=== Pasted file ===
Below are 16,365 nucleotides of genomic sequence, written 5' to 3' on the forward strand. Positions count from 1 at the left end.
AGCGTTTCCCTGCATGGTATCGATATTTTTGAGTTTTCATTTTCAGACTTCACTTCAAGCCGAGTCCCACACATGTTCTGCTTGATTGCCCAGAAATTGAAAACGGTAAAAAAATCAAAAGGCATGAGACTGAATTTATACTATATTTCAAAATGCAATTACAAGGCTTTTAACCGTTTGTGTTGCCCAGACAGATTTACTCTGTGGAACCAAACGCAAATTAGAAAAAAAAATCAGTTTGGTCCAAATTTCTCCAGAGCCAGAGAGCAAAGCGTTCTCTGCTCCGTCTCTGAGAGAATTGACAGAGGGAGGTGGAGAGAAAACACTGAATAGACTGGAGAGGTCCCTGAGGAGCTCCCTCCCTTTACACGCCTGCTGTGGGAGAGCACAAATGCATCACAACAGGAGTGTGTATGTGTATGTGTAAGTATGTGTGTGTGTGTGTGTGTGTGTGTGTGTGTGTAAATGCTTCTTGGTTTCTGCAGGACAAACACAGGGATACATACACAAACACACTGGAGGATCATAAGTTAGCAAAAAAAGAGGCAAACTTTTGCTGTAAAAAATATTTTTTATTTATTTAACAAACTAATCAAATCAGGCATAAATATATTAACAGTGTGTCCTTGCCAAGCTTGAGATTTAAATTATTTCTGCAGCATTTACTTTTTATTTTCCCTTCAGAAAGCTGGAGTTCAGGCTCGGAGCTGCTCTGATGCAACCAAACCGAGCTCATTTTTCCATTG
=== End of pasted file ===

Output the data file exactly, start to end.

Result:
Below are 16,365 nucleotides of genomic sequence, written 5' to 3' on the forward strand. Positions count from 1 at the left end.
AGCGTTTCCCTGCATGGTATCGATATTTTTGAGTTTTCATTTTCAGACTTCACTTCAAGCCGAGTCCCACACATGTTCTGCTTGATTGCCCAGAAATTGAAAACGGTAAAAAAATCAAAAGGCATGAGACTGAATTTATACTATATTTCAAAATGCAATTACAAGGCTTTTAACCGTTTGTGTTGCCCAGACAGATTTACTCTGTGGAACCAAACGCAAATTAGAAAAAAAAATCAGTTTGGTCCAAATTTCTCCAGAGCCAGAGAGCAAAGCGTTCTCTGCTCCGTCTCTGAGAGAATTGACAGAGGGAGGTGGAGAGAAAACACTGAATAGACTGGAGAGGTCCCTGAGGAGCTCCCTCCCTTTACACGCCTGCTGTGGGAGAGCACAAATGCATCACAACAGGAGTGTGTATGTGTATGTGTAAGTATGTGTGTGTGTGTGTGTGTGTGTGTGTGTGTGTAAATGCTTCTTGGTTTCTGCAGGACAAACACAGGGATACATACACAAACACACTGGAGGATCATAAGTTAGCAAAAAAAGAGGCAAACTTTTGCTGTAAAAAATATTTTTTATTTATTTAACAAACTAATCAAATCAGGCATAAATATATTAACAGTGTGTCCTTGCCAAGCTTGAGATTTAAATTATTTCTGCAGCATTTACTTTTTATTTTCCCTTCAGAAAGCTGGAGTTCAGGCTCGGAGCTGCTCTGATGCAACCAAACCGAGCTCATTTTTCCATTG